Hugh Pickens writes:
Systemd has turned into the Godzilla of Linux controversies. "Everywhere you look it's stomping through blogs, rampaging through online discussion threads, and causing white-hot flames that resemble Godzilla's own breath of death," writes Jim Lynch. Now Sam Varghese reports at iTWire that although Linus Torvalds is well-known for his strong opinions, when it comes to systemd, Torvalds is neutral. "When it comes to systemd, you may expect me to have lots of colorful opinions, and I just don't," says Torvalds. "I don't personally mind systemd, and in fact my main desktop and laptop both run it."
Oh, there's been bitter fights before. Just think about the emacs vs vi wars. Or, closer to systemd, the whole "SysV init" vs "BSD init" differences certainly ended up being things that people had "heated discussions" about. Or think about the desktop comparisons.
I'm not really sure how different the systemd brawls are from those. It's technical, but admittedly the systemd developers have also been really good at alienating people on a purely personal level too. Not that that is anything particularly new under the sun _either_: the (very) bitter wars between the GPL and the BSD license camps during late-80s and early-90s were almost certainly more about the persons involved and how they pissed off people than necessarily deeply about other differences (which existed, obviously, but still).
Torvalds was asked if systemd didn't create a single point of failure which makes a system unbootable if it fails. "I think people are digging for excuses. I mean, if that is a reason to not use a piece of software, then you shouldn't use the kernel either."
Wow...I don't even know where to start. Nothing in anything you wrote makes a single solid argument for binary formats, especially ones that can get corrupt like the systemd logs, which apparently is NOTABUG:
You've described nothing that can't be done, and shouldn't be done with text formats. Windows has proved that failure of the approach for decades. It's just as easy to write user friendly frontends for text formats as binary. Insane. There's a reason the 'nix has avoided this for 40 years.
1. Yeah, because corruption can't happen on plaintext files.. the thing is you'd probably not even notice
2. Yes, I just described things that can't be realistically done with plaintext formats. It's been tried, it always results in headaches. Many of those headaches have been on my head. Yes, you're right, HYPOTHETICALLY it can (and there are very compelling arguments why it should) be done with plaintext. HYPOTHETICALLY the same is true of microkernels vs. monolithic kernels, you tell me how that one worked out. Things that work hypothetically don't always work out in practice.
3. No, Windows hasn't proved the failure of the approach. To say that is like to say that Windows has proved that terminals suck because Windows's terminal sucks, or that microprocessors are unreliable because Windows can crash. (And I am as much of a Microsoft hater as _gweg, I go out of my way to avoid anything MS and, where possible, try to make my stuff explicitly incompatible with it)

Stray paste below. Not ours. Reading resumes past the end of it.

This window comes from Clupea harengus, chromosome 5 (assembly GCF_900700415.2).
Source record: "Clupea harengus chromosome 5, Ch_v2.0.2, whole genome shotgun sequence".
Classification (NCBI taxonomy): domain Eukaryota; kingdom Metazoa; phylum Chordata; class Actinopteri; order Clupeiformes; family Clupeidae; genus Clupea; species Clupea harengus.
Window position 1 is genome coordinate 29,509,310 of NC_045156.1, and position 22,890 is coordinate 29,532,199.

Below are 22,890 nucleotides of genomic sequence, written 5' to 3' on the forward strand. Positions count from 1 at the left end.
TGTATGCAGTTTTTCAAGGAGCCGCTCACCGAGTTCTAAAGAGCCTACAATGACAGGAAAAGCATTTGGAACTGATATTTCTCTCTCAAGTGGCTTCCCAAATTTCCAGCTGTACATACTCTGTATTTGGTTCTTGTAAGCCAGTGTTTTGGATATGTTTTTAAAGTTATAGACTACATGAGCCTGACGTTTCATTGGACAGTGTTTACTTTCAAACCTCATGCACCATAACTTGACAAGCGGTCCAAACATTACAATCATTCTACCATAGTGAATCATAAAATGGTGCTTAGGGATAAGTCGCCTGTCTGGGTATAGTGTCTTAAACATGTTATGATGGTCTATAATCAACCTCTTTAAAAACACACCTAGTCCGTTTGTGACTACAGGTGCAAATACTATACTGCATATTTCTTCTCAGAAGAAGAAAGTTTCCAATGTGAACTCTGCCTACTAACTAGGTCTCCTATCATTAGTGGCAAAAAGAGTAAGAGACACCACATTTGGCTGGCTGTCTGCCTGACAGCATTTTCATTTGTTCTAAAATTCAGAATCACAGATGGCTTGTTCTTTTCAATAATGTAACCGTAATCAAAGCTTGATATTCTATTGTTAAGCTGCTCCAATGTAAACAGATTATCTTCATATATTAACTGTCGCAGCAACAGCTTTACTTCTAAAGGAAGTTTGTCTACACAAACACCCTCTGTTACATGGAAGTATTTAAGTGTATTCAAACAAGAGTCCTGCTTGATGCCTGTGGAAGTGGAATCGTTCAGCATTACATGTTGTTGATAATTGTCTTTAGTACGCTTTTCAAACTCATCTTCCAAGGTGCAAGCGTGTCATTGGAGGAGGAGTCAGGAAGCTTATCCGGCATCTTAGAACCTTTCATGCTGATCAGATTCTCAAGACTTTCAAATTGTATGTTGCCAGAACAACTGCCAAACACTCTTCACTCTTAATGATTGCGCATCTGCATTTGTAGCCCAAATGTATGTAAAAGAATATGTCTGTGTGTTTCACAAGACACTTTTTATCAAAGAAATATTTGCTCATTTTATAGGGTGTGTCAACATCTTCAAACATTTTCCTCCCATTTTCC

It's just as easy to write user friendly frontends for text formats as binary.
I wish. What this tells me about you is that you've never actually done such a thing, at least not to the extent of a proper industry-grade product. There are complex problems with it that you're unaware of as an armchair developer. I've seen them first hand, they're one of the things that made me fed up with KDE (which I otherwise mostly loved) and made me flee to other options.
Obviously I'm not saying there isn't a place for binary formats, with things like databases being the obvious example. Remember however this all started with my comment about binary log files. There's no possible way you're convincing me, or most anyone, that that's a good idea. There's no excuse for critical log files to be dependent on anything aside from a readable file system.
...and how about not assuming you know anything about me. I've been an "armchair" developer for a living since 1985.
at least not to the extent of a proper industry-grade product....<snip>...There are complex problems with it that you're unaware of as an armchair developer.
Just to clarify my previous post, for many years I've been the lead developer for a server based data center product currently running all over the world, which also has been in heavy use for years by data center assessment teams for IBM and HP, among others. It's that very sort of experience with the server side of things that makes me find systemd and everything about it totally revolting. It also makes it a little hard to accept condescending crap from some arrogant AC frankly.